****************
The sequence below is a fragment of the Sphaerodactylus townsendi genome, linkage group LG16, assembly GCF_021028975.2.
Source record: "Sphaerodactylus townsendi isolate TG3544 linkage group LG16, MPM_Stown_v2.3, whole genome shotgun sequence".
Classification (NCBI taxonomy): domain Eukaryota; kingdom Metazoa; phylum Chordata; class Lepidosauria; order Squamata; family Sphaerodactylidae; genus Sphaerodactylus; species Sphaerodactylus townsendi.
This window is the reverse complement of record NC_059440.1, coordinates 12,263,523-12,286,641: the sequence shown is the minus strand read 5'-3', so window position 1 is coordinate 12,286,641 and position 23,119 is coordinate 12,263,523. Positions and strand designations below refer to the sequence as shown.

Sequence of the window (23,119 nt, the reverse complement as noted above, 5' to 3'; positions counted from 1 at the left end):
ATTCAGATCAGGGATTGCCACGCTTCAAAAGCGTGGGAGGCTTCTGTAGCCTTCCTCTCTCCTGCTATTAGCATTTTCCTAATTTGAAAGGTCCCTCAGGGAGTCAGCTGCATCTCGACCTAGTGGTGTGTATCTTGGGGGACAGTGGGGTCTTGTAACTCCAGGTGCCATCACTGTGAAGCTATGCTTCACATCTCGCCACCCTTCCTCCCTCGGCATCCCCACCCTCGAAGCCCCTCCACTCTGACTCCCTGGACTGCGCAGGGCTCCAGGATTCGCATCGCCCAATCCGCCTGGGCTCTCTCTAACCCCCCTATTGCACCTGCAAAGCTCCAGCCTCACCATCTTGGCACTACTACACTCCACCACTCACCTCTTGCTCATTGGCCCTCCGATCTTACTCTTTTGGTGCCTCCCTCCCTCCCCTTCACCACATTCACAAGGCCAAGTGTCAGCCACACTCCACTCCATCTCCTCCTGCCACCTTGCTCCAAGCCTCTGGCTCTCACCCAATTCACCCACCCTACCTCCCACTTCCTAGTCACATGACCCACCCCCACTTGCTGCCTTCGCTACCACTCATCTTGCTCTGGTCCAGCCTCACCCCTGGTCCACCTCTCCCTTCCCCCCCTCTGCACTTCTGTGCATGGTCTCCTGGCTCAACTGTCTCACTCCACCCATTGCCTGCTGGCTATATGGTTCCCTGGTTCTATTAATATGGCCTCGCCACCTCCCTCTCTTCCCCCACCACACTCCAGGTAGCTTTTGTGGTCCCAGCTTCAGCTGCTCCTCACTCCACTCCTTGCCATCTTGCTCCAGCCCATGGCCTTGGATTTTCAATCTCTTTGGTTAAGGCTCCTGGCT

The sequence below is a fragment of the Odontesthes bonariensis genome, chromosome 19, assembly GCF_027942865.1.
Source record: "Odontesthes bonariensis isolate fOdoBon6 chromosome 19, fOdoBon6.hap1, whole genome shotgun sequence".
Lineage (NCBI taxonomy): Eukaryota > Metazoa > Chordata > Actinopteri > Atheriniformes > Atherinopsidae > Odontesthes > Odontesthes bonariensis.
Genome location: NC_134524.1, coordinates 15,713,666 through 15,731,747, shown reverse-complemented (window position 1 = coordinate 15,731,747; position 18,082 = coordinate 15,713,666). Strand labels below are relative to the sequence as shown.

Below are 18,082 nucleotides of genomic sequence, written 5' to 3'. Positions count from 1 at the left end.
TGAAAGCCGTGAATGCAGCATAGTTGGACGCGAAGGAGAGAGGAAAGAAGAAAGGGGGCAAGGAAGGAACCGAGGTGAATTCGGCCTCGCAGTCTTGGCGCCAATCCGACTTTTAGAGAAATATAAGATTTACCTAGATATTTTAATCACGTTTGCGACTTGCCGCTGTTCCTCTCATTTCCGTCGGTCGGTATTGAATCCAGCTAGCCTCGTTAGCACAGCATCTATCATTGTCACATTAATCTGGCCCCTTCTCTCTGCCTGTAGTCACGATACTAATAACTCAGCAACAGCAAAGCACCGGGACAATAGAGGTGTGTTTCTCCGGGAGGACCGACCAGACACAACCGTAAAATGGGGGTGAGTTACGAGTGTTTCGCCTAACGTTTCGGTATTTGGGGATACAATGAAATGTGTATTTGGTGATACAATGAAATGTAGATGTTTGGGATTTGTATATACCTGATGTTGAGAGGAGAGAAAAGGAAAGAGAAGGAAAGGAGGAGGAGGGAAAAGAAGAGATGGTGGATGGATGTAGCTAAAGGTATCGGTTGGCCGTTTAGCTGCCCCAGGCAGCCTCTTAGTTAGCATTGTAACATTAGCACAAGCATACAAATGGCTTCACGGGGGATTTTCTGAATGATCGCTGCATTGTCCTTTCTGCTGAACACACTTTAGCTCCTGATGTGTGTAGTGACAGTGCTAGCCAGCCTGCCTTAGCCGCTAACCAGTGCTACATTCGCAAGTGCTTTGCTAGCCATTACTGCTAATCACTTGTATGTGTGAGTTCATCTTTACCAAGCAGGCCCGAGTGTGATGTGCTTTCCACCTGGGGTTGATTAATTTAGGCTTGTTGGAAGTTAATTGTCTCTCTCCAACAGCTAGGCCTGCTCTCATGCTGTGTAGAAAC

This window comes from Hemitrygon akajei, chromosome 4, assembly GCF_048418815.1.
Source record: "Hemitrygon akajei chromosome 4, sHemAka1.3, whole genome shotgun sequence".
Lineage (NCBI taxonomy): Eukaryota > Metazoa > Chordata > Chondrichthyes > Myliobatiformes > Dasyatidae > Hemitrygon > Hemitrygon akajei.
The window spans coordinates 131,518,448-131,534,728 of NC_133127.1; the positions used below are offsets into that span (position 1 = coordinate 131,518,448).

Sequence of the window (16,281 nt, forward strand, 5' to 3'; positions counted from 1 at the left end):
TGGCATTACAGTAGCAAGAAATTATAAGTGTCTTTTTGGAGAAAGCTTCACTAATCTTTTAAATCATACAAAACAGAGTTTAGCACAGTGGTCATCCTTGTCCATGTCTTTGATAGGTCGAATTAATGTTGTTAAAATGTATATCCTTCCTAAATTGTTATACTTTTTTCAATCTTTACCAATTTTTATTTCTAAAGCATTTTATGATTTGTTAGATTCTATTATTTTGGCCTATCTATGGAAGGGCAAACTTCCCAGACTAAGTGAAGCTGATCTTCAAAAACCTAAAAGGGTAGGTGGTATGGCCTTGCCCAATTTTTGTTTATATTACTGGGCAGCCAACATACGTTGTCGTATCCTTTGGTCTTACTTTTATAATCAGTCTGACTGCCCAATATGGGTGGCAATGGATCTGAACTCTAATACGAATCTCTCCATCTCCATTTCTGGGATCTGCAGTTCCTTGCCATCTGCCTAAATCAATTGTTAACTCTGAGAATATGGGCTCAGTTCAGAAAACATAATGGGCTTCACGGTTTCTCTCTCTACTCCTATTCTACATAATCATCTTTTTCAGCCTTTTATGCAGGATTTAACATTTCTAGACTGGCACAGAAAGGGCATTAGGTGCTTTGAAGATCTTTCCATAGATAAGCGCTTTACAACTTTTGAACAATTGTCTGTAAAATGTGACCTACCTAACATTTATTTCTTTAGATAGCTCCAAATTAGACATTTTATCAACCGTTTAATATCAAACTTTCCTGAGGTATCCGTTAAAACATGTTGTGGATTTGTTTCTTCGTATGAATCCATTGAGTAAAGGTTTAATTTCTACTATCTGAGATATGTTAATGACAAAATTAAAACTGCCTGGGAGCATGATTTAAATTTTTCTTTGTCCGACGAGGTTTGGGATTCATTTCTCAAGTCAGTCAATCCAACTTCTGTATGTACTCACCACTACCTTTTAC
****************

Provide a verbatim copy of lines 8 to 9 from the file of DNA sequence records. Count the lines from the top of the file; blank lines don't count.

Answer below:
Source record: "Odontesthes bonariensis isolate fOdoBon6 chromosome 19, fOdoBon6.hap1, whole genome shotgun sequence".
Lineage (NCBI taxonomy): Eukaryota > Metazoa > Chordata > Actinopteri > Atheriniformes > Atherinopsidae > Odontesthes > Odontesthes bonariensis.